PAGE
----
A Case for the Simple Life: Design Inspiration...

A Case for the Simple Life: Design Inspiration...


When talking about design, architecture and the simple modern Caribbean aesthetic, pinning down a definite product can seem a tad nebulous. However, as an architect I definitely have my own ideas about the kind of design I'd like to propagate. Below I've compiled a few of the architectural design influences that help define my design point of view.



I consider Frank Lloyd Wright to be one of my main architectural influences for several reasons. He emerged at the time of the Modernists, but he developed a style that was much more accessible than the boxy, stark structures of his contemporaries. Mainly, Wright's forms were sculptural and he allowed them to spread generously in the horizontal plane, adapting to undulations in the landscape. Perhaps my favourite skill of his, was his ability to showcase natural materials in a way that allowed the building to fit more harmoniously within its environment, while maintaining it's visual presence.

Elam House by Frank Lloyd Wright: Photography: Denes Saari and Maria Forrai Saari

Elam House by Frank Lloyd Wright: Photography: Denes Saari and Maria Forrai Saari

I also discovered, much to my delight, that Frank Lloyd Wright was influenced a lot by the Transcendentalist Ideas that were pushing against the grain in his day. I write about my interest in some Transcendentalist principles in this post.

Elam House Interior (from Elam House Facebook Page)

Elam House Interior (from Elam House Facebook Page)

Like most transcendentalists, Wright had great respect for the environment and wanted to celebrate man's connection to the environment through preserving generous views to the outside within his homes. He was also known for incorporating many natural materials like timber and stone on the interior of his residences.

At co-rd Limited, where I've worked for the past few years,  I had the privilege of applying some Wrightian design principles to a residence that I worked on within a team. For more info about this residence, check out co-rd's website here.

2. Kunle Adeyemi

Kunle Adeyemi is the genius behind the Makoko Floating School in Nigeria. He has had some pretty huge embarrassments linked to that project (the school later collapsed due to lack of maintenance leading to structural failures), but he continues to be one of my favourites due to his tireless exploration of building in depressed areas using readily available resources and unskilled labour. 

Images copyrighted :NLE Architects

NLE Architects have faced the real challenge of working within the not-so-first-world context, where building conditions are not always optimal. It's a real challenge that architects face , even in the local Caribbean context. How do we introduce high-level design to the local context, while working alongside oftentimes self-taught contractors with unskilled teams? It's a situation that architects navigate on a daily basis, and NLE has had many successful projects outside of the Makoko School, which I do not view as a disaster, but rather as a cautionary tale, alerting us to the necessity of budgeting not only for design, but also for the maintenance of the built environment.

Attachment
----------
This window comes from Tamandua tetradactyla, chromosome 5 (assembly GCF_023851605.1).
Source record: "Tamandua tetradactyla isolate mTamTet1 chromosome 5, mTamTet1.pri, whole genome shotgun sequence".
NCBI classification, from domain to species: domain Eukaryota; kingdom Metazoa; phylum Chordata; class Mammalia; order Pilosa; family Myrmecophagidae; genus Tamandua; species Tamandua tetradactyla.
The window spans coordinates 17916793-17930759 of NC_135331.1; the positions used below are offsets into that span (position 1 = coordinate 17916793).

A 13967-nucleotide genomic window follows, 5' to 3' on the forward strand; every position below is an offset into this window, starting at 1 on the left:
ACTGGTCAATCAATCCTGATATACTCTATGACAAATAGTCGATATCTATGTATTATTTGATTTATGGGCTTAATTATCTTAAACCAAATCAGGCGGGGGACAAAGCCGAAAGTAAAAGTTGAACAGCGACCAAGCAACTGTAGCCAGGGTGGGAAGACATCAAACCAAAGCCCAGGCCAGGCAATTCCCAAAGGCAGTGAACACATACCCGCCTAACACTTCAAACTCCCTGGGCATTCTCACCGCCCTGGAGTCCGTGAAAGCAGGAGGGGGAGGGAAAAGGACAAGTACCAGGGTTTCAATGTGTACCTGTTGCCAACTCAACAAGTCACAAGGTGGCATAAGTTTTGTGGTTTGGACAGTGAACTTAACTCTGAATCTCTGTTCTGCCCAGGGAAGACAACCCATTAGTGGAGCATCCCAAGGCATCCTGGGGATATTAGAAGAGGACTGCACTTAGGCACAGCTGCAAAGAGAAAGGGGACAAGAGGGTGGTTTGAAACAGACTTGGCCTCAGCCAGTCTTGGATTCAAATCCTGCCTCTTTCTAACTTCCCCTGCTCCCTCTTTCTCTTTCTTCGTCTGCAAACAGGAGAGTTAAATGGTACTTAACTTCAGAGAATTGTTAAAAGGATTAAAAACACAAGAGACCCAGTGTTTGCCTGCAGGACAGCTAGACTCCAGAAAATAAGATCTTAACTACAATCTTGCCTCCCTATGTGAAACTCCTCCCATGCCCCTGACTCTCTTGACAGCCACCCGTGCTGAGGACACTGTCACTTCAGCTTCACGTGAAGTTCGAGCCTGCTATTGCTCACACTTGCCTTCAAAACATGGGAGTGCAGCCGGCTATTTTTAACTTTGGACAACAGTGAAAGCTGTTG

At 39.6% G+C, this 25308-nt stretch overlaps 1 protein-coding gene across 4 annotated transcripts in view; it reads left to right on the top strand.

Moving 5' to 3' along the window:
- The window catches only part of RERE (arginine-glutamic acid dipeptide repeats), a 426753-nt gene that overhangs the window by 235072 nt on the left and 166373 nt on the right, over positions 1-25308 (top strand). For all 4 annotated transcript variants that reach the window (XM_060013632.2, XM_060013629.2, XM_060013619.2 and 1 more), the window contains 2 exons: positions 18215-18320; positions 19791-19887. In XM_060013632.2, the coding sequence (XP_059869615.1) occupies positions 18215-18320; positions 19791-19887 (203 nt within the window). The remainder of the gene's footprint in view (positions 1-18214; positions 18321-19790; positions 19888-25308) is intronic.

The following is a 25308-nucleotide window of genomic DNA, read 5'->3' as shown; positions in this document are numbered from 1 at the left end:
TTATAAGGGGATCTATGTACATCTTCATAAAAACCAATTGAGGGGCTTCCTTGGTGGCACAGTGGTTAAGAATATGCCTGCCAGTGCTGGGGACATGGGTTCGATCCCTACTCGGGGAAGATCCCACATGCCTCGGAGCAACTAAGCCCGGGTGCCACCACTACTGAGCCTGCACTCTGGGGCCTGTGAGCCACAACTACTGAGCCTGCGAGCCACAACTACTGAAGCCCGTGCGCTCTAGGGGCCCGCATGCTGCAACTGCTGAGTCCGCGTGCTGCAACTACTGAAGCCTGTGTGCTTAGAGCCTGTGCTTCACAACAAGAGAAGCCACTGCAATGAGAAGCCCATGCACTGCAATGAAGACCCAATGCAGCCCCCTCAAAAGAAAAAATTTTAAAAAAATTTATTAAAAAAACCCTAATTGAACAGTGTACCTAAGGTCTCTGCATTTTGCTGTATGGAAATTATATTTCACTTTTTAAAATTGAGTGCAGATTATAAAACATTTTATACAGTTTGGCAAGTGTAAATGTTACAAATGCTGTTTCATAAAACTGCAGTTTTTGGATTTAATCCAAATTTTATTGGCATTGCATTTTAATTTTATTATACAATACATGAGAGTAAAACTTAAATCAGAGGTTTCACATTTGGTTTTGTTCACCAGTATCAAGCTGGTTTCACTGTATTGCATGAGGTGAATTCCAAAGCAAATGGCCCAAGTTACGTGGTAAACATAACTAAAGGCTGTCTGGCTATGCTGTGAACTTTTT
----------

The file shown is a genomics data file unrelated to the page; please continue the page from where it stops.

When gaining inspiration for simple, but effective modern design suited to the Caribbean, I often study the architecture of regions similar to us (both socio-economically, and climatically): eg. India, Vietnam, and Brazil. 

The architecture of India and Vietnam has much to teach us with respect to designing to co-operate with the environment without much need for artificial ventilation and heat management techniques. They also boast a similar history with respect to issues of colonization by European nations, so we have much in common. Both countries have managed to propagate  a style of architecture that has adapted well to the pared down approach of modernism, while maintaining a uniqueness that comes largely from the materials that they have readily accessible within their own context (eg. bamboo, and red brick). I am eager to explore what that would look like within the Trinbagonian context.

Tropical Suburban House (Vietnam) by MM++ Architects, Photographs by Hiroyuki Oki

One thing I find interesting about Vietnamese and Indian modern architecture, is the respect and harmony for the environment. Trinbagonian architecture tended to be much more like this between the 1950's and 70's, but advancements in technology and globalism have left us tending toward imposing architectural styles upon ourselves that leave us with hefty airconditioning bills, and limited views to our beautiful landscapes. It's almost as though we have developed a sense of self-loathing that leads us to edit our authenticity out of the picture.

Jungalow House / Neogenesis+Studi0261, Location: Surat India, Photos:The Fishy Project, Ishita Sitwala

Another aspect of the design of these regions that I think should really be explored locally is the return to artisanal living and craftsmanship. It isn't unusual to still find screens that have been handmade by ambitious locals to add a sense of customization to each home. I think that there is a great deal of exploration that can be done in this arena using the ubiquitous red brick that is so easy to produce here (possibly using custom moulds etc.).

to be continued...